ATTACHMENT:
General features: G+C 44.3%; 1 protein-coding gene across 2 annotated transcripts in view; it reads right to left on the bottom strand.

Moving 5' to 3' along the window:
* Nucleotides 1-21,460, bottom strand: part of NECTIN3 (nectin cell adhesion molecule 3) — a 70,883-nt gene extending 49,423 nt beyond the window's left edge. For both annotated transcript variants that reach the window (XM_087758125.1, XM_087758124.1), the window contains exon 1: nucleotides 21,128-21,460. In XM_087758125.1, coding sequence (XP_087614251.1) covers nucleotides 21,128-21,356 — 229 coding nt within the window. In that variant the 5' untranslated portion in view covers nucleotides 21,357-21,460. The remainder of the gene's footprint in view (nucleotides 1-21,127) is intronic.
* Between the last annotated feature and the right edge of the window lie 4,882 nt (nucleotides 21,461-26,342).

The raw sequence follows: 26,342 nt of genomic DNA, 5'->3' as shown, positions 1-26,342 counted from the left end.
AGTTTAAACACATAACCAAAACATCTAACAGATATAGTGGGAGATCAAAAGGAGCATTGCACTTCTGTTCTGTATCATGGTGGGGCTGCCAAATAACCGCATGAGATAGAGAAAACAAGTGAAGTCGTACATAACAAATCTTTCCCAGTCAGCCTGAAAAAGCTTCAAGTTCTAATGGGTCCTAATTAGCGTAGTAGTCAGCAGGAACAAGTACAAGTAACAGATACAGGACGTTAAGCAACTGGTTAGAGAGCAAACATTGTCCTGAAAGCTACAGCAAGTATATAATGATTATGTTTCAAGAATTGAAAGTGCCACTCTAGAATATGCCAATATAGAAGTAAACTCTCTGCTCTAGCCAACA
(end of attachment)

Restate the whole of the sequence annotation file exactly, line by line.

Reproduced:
General features: G+C 44.3%; 1 protein-coding gene across 2 annotated transcripts in view; it reads right to left on the bottom strand.

Moving 5' to 3' along the window:
* Nucleotides 1-21,460, bottom strand: part of NECTIN3 (nectin cell adhesion molecule 3) — a 70,883-nt gene extending 49,423 nt beyond the window's left edge. For both annotated transcript variants that reach the window (XM_087758125.1, XM_087758124.1), the window contains exon 1: nucleotides 21,128-21,460. In XM_087758125.1, coding sequence (XP_087614251.1) covers nucleotides 21,128-21,356 — 229 coding nt within the window. In that variant the 5' untranslated portion in view covers nucleotides 21,357-21,460. The remainder of the gene's footprint in view (nucleotides 1-21,127) is intronic.
* Between the last annotated feature and the right edge of the window lie 4,882 nt (nucleotides 21,461-26,342).

The raw sequence follows: 26,342 nt of genomic DNA, 5'->3' as shown, positions 1-26,342 counted from the left end.
AGTTTAAACACATAACCAAAACATCTAACAGATATAGTGGGAGATCAAAAGGAGCATTGCACTTCTGTTCTGTATCATGGTGGGGCTGCCAAATAACCGCATGAGATAGAGAAAACAAGTGAAGTCGTACATAACAAATCTTTCCCAGTCAGCCTGAAAAAGCTTCAAGTTCTAATGGGTCCTAATTAGCGTAGTAGTCAGCAGGAACAAGTACAAGTAACAGATACAGGACGTTAAGCAACTGGTTAGAGAGCAAACATTGTCCTGAAAGCTACAGCAAGTATATAATGATTATGTTTCAAGAATTGAAAGTGCCACTCTAGAATATGCCAATATAGAAGTAAACTCTCTGCTCTAGCCAACA